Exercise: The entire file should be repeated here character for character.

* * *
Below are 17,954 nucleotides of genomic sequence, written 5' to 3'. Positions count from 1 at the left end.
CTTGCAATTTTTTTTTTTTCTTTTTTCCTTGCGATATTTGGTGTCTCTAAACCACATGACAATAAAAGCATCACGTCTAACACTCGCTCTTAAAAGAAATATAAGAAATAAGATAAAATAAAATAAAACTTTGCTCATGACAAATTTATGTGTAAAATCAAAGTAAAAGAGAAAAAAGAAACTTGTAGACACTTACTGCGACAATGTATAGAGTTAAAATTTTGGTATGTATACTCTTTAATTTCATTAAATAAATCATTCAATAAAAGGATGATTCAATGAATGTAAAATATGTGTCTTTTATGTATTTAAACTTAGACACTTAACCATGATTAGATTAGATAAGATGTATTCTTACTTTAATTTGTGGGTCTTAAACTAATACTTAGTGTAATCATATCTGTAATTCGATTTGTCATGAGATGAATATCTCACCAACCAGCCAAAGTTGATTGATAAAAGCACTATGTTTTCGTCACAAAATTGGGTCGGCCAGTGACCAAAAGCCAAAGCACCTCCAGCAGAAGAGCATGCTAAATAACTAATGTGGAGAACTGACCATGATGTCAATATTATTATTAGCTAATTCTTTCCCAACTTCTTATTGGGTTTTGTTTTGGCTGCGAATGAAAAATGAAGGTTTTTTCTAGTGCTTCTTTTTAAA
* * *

Below are 17,954 nucleotides of genomic sequence, written 5' to 3'. Positions count from 1 at the left end.
CTTGCAATTTTTTTTTTTTCTTTTTTCCTTGCGATATTTGGTGTCTCTAAACCACATGACAATAAAAGCATCACGTCTAACACTCGCTCTTAAAAGAAATATAAGAAATAAGATAAAATAAAATAAAACTTTGCTCATGACAAATTTATGTGTAAAATCAAAGTAAAAGAGAAAAAAGAAACTTGTAGACACTTACTGCGACAATGTATAGAGTTAAAATTTTGGTATGTATACTCTTTAATTTCATTAAATAAATCATTCAATAAAAGGATGATTCAATGAATGTAAAATATGTGTCTTTTATGTATTTAAACTTAGACACTTAACCATGATTAGATTAGATAAGATGTATTCTTACTTTAATTTGTGGGTCTTAAACTAATACTTAGTGTAATCATATCTGTAATTCGATTTGTCATGAGATGAATATCTCACCAACCAGCCAAAGTTGATTGATAAAAGCACTATGTTTTCGTCACAAAATTGGGTCGGCCAGTGACCAAAAGCCAAAGCACCTCCAGCAGAAGAGCATGCTAAATAACTAATGTGGAGAACTGACCATGATGTCAATATTATTATTAGCTAATTCTTTCCCAACTTCTTATTGGGTTTTGTTTTGGCTGCGAATGAAAAATGAAGGTTTTTTCTAGTGCTTCTTTTTAAA